Rising Discontent in China

During Crackdown in Tibet, Uighurs Pursued Own Protest

By Edward Cody
Washington Post Foreign Service
Thursday, April 3, 2008

BEIJING, April 2 -- Protests by ethnic Uighurs broke out in a remote city of China's far western Xinjiang region even as authorities were suppressing unrest in nearby Tibet and other Tibetan-inhabited areas, according to reports from the region Wednesday.

The demonstrations -- in and near Hotan, an oasis on the edge of the Taklimakan Desert 625 miles southwest of the Xinjiang capital of Urumqi -- erupted March 23-24 after a prominent jade trader died in police custody, according to a report from the U.S.-funded Radio Free Asia that cited Uighur exiles.

The protests had no direct connection to the uprising that began in Tibet with protests March 10 but added to an impression of discontent among China's minority peoples as the government prepares to host the Beijing Olympics in August. The protests were not reported in China's censored news media.

Like the Tibetans, Xinjiang's approximately 16 million Uighur Muslims speak their own language, have their own customs and, at one point in history, set up their own government. They have long chafed under the Han Chinese-dominated government in Beijing and in the 1990s mounted a series of attacks against Chinese officials and institutions during which Beijing says more than 150 people died.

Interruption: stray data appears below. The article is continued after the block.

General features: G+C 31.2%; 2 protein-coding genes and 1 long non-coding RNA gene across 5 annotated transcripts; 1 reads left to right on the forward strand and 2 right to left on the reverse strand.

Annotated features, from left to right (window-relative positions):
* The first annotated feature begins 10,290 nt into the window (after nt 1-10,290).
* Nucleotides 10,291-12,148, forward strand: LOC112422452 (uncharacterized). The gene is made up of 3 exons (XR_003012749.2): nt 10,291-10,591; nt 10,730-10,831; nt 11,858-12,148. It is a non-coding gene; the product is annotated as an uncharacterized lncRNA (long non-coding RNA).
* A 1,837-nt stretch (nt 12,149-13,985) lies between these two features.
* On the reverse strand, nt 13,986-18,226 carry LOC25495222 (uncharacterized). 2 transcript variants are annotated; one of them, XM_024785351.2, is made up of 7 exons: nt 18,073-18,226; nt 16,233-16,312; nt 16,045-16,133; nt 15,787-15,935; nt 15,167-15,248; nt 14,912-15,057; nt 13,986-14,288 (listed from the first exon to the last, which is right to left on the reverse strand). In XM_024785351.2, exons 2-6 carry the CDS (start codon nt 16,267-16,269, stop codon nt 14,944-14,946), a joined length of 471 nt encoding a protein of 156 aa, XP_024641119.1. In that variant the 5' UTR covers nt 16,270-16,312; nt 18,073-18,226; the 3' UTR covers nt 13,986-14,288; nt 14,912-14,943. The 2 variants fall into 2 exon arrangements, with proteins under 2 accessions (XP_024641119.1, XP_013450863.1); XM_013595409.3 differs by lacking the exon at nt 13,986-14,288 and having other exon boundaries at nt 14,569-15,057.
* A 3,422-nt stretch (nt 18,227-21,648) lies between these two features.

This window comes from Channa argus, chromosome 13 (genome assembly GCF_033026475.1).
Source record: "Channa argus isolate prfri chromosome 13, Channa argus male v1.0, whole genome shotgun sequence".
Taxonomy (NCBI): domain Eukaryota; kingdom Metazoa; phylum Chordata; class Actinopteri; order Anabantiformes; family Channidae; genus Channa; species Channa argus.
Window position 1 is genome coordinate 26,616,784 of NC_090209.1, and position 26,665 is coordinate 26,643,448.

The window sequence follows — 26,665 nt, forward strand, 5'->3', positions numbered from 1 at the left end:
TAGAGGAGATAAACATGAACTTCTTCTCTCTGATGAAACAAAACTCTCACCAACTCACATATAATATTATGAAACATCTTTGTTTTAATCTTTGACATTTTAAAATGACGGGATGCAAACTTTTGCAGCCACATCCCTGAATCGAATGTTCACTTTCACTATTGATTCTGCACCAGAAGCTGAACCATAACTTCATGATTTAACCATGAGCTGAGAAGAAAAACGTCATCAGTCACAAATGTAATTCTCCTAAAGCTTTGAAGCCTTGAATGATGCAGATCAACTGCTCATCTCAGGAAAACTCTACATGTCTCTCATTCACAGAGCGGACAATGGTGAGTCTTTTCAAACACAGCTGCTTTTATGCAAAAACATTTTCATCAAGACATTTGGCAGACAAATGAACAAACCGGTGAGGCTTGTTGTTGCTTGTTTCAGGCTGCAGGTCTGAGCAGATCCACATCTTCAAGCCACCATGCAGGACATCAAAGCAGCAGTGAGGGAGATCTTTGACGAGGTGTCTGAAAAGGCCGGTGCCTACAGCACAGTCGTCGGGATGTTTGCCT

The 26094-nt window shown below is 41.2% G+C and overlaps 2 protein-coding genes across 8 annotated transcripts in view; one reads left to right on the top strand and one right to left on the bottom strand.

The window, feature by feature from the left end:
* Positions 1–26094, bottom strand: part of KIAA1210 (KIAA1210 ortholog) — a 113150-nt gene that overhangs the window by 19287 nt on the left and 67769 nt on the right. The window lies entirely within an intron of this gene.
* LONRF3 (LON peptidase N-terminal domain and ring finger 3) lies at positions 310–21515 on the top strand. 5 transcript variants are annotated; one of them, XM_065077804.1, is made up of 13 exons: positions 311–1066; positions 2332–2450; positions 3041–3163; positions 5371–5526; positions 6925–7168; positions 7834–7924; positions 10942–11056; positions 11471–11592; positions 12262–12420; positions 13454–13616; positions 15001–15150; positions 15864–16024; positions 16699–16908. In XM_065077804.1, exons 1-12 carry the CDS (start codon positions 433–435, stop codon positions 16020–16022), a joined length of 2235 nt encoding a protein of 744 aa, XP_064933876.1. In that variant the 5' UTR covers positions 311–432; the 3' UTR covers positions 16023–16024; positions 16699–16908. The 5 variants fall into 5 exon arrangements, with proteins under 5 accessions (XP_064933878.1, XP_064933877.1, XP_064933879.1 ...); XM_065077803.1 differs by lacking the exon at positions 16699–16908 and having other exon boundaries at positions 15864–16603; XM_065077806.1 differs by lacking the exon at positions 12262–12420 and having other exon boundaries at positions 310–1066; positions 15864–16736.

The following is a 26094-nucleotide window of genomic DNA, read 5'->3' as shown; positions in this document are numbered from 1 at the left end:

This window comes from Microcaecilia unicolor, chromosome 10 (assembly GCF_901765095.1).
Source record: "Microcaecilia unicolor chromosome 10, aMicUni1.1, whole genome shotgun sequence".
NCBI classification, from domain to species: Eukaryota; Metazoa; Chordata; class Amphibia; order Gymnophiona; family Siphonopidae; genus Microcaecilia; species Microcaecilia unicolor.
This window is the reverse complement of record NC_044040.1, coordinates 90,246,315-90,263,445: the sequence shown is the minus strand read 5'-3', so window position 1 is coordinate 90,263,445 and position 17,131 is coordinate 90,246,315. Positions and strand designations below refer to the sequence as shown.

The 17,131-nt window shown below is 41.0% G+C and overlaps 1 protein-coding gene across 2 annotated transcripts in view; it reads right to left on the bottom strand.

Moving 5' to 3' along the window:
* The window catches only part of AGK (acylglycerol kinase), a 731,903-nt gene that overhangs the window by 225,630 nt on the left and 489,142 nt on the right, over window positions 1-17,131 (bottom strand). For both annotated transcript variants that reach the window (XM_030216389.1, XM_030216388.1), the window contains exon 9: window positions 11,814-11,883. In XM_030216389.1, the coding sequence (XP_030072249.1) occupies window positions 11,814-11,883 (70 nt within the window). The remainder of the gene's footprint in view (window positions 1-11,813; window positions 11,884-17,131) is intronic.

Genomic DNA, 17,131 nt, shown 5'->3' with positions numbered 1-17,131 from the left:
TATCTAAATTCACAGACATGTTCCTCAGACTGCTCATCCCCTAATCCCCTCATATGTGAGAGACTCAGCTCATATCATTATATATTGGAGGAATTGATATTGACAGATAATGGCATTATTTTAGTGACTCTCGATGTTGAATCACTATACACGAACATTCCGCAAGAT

More recently, the Public Security Bureau has accused Uighur separatist groups of planning terrorist attacks to disrupt the Olympics. Authorities last month said a Uighur woman plotted to blow up an airliner using material in a soft-drink can but was thwarted by quick-witted crew members. Since then, the government has tightened restrictions on liquids carried by airline passengers.

The United States has designated some Uighur separatist movements as terrorist organizations and declared that one of them, the East Turkestan Islamic Movement, has links to Osama bin Laden's al-Qaeda network. Foreign-based activists have denied the connection and insisted they are fighting a legitimate nationalist struggle to protect the rights of Uighur Muslims against Han Chinese domination.

The protesters in Hotan, numbering up to 600, were demanding that authorities abandon a proposed ban on head scarves, grant greater autonomy to Uighur-populated regions and release what the Uighur exiles called political prisoners, the Radio Free Asia report said. It added that several hundred people were rounded up after the protests.

Authorities in Hotan announced Wednesday that a small number of people acting "under the flag of separatism" sought to precipitate unrest among Uighurs in Hotan's central market after hearing of the rioting in Tibet. "With the people's help, the police stopped them," the statement added.

The city has since returned to normal conditions, it said, adding that those taken into custody will be judged according to law. It did not specify how many were arrested.

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